by Dr. Mark H. Shapiro
"Politicians are the same all over: they promise to build a bridge even where there is no river."... ...Nikita Khrushchev.
Commentary of the Day - August 9, 2003: A Sea Change in the California State University System?
As most readers of the IP know, California is in the midst of unprecedented political upheaval. In our last gubernatorial election the aptly named Gray Davis edged out political neophyte Bill Simon, Jr. for the privilege of presiding over the worst deficit in the history of the state. Before the election Davis talked of red ink in the $18 billion dollar range; however, once he was safely in office the true dimensions of the $38 billion deficit were made public. This deficit represented a remarkable change in fortune for a state government that was running significant surpluses a few short years ago. However, the confluence of a major energy crisis (that now appears to have been artificially induced by the avarice of energy traders such as Enron and Dynegy), the collapse of the "dot.com" industry, the Bush recession, and some really dumb decisions on the part of a term-limited amateur state legislature that simultaneously cut taxes and increased spending were enough to produce a sea of red ink. To be fair, as a percentage of the total budget, the deficit run up by the Davis administration actually is smaller than that run up by the Bush administration in the past year.
President Bush, however, has a major advantage over Davis when it comes to deficits. Bush's administration can print money, while Davis and his minions must come up with a balanced budget. Well, at least one that looks balanced. The prospect of actually closing the $38 billion gap was enough to throw the midget minds in the state legislature into a fit of paralysis. The Democrats did not want to reduce per capita spending to the rates that were prevalent before the boom of the late 1990's; and, the Republicans did not want to raise tax rates to the levels that were prevalent during that era. The professional politicians of an earlier, less partisan era probably would have retired to their favorite Sacramento watering hole, and would have hammered out a compromise budget that preserved essential services (and the state's credit rating), cut some of the less essential frills, and raised taxes on sin and the wealthy to cover the remaining gap. But compromise is not a word in the dictionary of our term-limited amateur ideologues in the state legislature. They spent months locked in a pissing match over "principle" while the state's credit rating sunk lower by the minute.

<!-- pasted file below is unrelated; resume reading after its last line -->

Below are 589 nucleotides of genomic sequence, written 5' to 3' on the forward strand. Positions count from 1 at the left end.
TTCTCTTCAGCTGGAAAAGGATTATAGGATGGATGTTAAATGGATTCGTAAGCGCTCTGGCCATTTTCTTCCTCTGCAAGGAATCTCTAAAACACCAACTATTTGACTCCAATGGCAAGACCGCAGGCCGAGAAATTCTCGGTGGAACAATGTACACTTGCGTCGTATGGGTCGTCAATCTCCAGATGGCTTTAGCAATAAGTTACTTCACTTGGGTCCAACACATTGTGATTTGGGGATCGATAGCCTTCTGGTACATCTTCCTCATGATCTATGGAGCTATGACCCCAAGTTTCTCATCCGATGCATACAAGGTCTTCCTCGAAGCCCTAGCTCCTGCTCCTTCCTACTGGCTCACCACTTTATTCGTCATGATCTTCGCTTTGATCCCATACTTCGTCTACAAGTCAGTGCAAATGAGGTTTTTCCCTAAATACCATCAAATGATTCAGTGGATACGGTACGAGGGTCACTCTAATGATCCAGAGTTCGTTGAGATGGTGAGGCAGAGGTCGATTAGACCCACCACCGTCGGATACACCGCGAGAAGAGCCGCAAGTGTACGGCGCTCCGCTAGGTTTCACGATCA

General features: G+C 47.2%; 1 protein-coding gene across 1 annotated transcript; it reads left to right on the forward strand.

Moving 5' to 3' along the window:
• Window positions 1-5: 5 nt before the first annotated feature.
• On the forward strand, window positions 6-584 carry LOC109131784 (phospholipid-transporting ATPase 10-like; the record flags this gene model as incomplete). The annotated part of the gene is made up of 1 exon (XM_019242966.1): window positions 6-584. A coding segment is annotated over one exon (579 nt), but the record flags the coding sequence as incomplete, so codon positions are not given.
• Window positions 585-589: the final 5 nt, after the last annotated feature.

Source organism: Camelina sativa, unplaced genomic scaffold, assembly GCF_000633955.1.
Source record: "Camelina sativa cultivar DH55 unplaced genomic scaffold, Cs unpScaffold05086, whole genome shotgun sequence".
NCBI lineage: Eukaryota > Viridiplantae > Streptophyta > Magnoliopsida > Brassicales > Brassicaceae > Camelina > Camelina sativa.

Conservative Congressman Darrell Issa took advantage of the public distaste for the mess in Sacramento by bankrolling a "recall Davis" movement that easily collected sufficient signatures to get the measure on the ballot. Issa obviously used his wealth in an attempt to carry out a right-wing coup that would have installed him as governor. Unfortunately, for car-alarm magnate Issa, he was too smart by half. B-movie actor and moderate Republican Arnold Schwartzenegger jumped into the recall race, freezing out both the right-wing Issa and moderate Republican Dick Riordan. Issa gave a tearful withdrawal speech after he realized that he had spent $1.7 million of his own money funding Schwartzenegger's campaign for governor. Meanwhile the Democrats are in a state of disarray. The solid wall of support for Davis has cracked with the entry of Lieutenant Governor Bustamante and Insurance Commissioner Garamendi into the replace Davis race.
What does all this have to do with the California State University system? Well, while everyone was focussed on the recall, the legislature finally passed a budget for the current fiscal year, and the governor signed it in the dead of night. This budget has serious implications for the way the California State University system does business. The budget for the 23 campus CSU system is a complicated document that includes income contributions from the state general fund, a variety of student fees (which have increased close to 50% over the past year), and various reimbursements from activities such as extended education. It also includes a variety of structural costs such as employee compensation, benefits, retirement costs, utility costs, etc. The bottom line of the CSU budget actually has increased by about 2.5% over last year's budget; however, because of increases in structural costs (including a major increase in the amount that the CSU must contribute to the retirement system to make up for the loss of investment income) the amount of money that the system has available for its primary purpose -- educating students -- actually has declined by about $345 million according to estimates from the CSU Chancellor's Office. This means that we have to educate more students (about 5% more throughout the system this year) with about 10% less money than we had last year.